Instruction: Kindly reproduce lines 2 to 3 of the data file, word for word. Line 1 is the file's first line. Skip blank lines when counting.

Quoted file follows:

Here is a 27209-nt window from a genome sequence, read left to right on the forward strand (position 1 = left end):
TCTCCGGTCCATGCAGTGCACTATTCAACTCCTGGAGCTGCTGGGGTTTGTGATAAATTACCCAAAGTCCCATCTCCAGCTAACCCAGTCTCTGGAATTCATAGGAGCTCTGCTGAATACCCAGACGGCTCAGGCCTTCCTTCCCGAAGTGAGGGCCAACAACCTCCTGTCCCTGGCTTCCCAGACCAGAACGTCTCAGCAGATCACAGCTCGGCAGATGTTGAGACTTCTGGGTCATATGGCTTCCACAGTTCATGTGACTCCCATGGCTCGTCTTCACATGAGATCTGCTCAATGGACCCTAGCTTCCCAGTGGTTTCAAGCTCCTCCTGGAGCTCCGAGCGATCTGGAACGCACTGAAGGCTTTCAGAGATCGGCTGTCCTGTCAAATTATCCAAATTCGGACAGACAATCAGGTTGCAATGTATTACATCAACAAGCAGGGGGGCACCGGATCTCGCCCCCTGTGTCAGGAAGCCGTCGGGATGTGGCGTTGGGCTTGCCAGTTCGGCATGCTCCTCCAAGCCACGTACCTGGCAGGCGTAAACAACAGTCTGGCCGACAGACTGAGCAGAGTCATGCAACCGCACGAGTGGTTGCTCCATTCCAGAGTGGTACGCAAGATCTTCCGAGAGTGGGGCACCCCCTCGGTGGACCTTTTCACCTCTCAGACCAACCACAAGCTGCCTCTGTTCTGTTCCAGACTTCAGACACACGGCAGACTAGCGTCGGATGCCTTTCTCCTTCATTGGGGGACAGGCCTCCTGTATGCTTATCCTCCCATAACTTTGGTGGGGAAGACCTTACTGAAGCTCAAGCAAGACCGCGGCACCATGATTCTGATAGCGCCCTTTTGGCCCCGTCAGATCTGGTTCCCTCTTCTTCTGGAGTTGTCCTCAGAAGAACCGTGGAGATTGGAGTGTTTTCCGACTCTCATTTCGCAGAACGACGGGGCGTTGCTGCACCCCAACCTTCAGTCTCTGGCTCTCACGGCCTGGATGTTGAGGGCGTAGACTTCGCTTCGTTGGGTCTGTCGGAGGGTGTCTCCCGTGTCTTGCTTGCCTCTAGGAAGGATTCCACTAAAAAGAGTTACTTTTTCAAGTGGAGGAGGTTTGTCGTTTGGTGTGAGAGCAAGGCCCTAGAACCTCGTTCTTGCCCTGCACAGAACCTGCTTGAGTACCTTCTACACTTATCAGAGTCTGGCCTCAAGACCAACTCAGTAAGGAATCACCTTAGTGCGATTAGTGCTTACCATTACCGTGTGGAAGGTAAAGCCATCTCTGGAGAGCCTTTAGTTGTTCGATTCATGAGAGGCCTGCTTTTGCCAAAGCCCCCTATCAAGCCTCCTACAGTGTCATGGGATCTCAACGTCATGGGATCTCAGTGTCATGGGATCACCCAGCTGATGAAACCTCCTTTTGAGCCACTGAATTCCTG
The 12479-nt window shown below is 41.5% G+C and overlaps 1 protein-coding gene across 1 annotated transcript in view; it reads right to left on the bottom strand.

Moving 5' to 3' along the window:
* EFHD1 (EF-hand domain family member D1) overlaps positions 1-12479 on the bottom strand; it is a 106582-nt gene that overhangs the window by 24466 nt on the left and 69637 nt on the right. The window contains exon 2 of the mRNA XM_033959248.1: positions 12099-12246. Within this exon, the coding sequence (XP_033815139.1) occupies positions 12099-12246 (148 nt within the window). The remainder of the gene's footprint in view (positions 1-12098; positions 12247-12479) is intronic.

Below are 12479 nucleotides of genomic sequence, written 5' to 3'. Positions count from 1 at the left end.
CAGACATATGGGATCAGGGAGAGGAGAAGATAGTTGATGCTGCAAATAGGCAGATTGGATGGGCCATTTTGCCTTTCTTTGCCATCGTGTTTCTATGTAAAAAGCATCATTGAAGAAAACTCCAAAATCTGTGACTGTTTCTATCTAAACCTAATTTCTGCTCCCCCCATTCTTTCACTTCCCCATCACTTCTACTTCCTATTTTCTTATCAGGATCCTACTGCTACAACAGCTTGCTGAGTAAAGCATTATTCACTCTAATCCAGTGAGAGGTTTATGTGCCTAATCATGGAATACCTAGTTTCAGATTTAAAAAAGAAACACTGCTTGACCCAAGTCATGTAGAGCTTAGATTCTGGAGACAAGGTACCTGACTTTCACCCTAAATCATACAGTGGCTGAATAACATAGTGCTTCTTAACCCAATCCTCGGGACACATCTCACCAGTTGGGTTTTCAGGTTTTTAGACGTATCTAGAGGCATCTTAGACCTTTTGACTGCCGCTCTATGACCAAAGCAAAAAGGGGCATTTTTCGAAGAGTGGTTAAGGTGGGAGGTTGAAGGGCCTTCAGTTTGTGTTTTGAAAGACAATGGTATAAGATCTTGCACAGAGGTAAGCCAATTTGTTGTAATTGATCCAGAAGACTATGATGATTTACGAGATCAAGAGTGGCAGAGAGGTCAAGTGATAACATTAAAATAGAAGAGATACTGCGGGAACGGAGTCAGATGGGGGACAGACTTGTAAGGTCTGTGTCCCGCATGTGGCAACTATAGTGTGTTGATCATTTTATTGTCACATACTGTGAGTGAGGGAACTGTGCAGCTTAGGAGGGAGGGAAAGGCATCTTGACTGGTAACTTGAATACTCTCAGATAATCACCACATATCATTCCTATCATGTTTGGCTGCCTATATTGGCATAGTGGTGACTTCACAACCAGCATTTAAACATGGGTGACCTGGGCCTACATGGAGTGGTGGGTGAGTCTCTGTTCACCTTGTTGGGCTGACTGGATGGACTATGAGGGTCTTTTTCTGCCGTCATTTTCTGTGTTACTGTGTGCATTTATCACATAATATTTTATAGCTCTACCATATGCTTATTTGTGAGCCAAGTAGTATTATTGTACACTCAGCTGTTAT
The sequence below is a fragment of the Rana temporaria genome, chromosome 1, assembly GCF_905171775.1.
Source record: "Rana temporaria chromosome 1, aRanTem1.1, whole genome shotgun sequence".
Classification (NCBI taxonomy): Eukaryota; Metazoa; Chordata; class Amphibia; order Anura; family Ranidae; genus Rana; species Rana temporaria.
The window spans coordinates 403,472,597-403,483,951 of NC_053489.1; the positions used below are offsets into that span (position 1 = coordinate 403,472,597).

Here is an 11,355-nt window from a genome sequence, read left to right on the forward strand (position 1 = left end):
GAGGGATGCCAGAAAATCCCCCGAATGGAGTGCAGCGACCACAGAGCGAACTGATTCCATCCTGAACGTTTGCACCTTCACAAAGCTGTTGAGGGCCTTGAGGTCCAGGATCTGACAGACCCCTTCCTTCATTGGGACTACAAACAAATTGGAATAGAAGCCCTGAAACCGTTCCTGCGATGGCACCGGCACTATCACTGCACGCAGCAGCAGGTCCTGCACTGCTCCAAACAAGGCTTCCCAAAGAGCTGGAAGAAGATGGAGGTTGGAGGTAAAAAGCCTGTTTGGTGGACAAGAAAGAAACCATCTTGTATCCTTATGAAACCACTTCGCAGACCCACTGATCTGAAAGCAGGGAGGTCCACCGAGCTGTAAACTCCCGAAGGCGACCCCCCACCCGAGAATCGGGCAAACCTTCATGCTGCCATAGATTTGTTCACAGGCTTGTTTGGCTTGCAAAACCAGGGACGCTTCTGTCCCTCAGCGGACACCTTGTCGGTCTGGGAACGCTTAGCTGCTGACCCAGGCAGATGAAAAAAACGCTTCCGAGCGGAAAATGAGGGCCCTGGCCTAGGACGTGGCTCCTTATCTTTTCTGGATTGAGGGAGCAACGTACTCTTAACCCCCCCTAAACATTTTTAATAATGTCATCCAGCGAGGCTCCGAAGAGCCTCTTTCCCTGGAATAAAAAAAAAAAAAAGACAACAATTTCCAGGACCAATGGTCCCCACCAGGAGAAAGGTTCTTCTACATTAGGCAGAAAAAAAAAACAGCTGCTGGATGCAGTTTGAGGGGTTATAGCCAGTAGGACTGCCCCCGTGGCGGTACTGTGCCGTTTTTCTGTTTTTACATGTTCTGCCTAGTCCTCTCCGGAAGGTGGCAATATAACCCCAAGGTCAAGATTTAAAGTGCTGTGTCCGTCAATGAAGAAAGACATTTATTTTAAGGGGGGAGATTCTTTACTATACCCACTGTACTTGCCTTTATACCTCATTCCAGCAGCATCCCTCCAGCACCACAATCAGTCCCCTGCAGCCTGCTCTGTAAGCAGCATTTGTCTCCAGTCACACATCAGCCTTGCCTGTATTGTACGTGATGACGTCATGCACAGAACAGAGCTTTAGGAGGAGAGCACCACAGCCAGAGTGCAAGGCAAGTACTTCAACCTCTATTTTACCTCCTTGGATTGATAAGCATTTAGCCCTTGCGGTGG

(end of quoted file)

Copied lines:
TCTCCGGTCCATGCAGTGCACTATTCAACTCCTGGAGCTGCTGGGGTTTGTGATAAATTACCCAAAGTCCCATCTCCAGCTAACCCAGTCTCTGGAATTCATAGGAGCTCTGCTGAATACCCAGACGGCTCAGGCCTTCCTTCCCGAAGTGAGGGCCAACAACCTCCTGTCCCTGGCTTCCCAGACCAGAACGTCTCAGCAGATCACAGCTCGGCAGATGTTGAGACTTCTGGGTCATATGGCTTCCACAGTTCATGTGACTCCCATGGCTCGTCTTCACATGAGATCTGCTCAATGGACCCTAGCTTCCCAGTGGTTTCAAGCTCCTCCTGGAGCTCCGAGCGATCTGGAACGCACTGAAGGCTTTCAGAGATCGGCTGTCCTGTCAAATTATCCAAATTCGGACAGACAATCAGGTTGCAATGTATTACATCAACAAGCAGGGGGGCACCGGATCTCGCCCCCTGTGTCAGGAAGCCGTCGGGATGTGGCGTTGGGCTTGCCAGTTCGGCATGCTCCTCCAAGCCACGTACCTGGCAGGCGTAAACAACAGTCTGGCCGACAGACTGAGCAGAGTCATGCAACCGCACGAGTGGTTGCTCCATTCCAGAGTGGTACGCAAGATCTTCCGAGAGTGGGGCACCCCCTCGGTGGACCTTTTCACCTCTCAGACCAACCACAAGCTGCCTCTGTTCTGTTCCAGACTTCAGACACACGGCAGACTAGCGTCGGATGCCTTTCTCCTTCATTGGGGGACAGGCCTCCTGTATGCTTATCCTCCCATAACTTTGGTGGGGAAGACCTTACTGAAGCTCAAGCAAGACCGCGGCACCATGATTCTGATAGCGCCCTTTTGGCCCCGTCAGATCTGGTTCCCTCTTCTTCTGGAGTTGTCCTCAGAAGAACCGTGGAGATTGGAGTGTTTTCCGACTCTCATTTCGCAGAACGACGGGGCGTTGCTGCACCCCAACCTTCAGTCTCTGGCTCTCACGGCCTGGATGTTGAGGGCGTAGACTTCGCTTCGTTGGGTCTGTCGGAGGGTGTCTCCCGTGTCTTGCTTGCCTCTAGGAAGGATTCCACTAAAAAGAGTTACTTTTTCAAGTGGAGGAGGTTTGTCGTTTGGTGTGAGAGCAAGGCCCTAGAACCTCGTTCTTGCCCTGCACAGAACCTGCTTGAGTACCTTCTACACTTATCAGAGTCTGGCCTCAAGACCAACTCAGTAAGGAATCACCTTAGTGCGATTAGTGCTTACCATTACCGTGTGGAAGGTAAAGCCATCTCTGGAGAGCCTTTAGTTGTTCGATTCATGAGAGGCCTGCTTTTGCCAAAGCCCCCTATCAAGCCTCCTACAGTGTCATGGGATCTCAACGTCATGGGATCTCAGTGTCATGGGATCACCCAGCTGATGAAACCTCCTTTTGAGCCACTGAATTCCTG
The 12479-nt window shown below is 41.5% G+C and overlaps 1 protein-coding gene across 1 annotated transcript in view; it reads right to left on the bottom strand.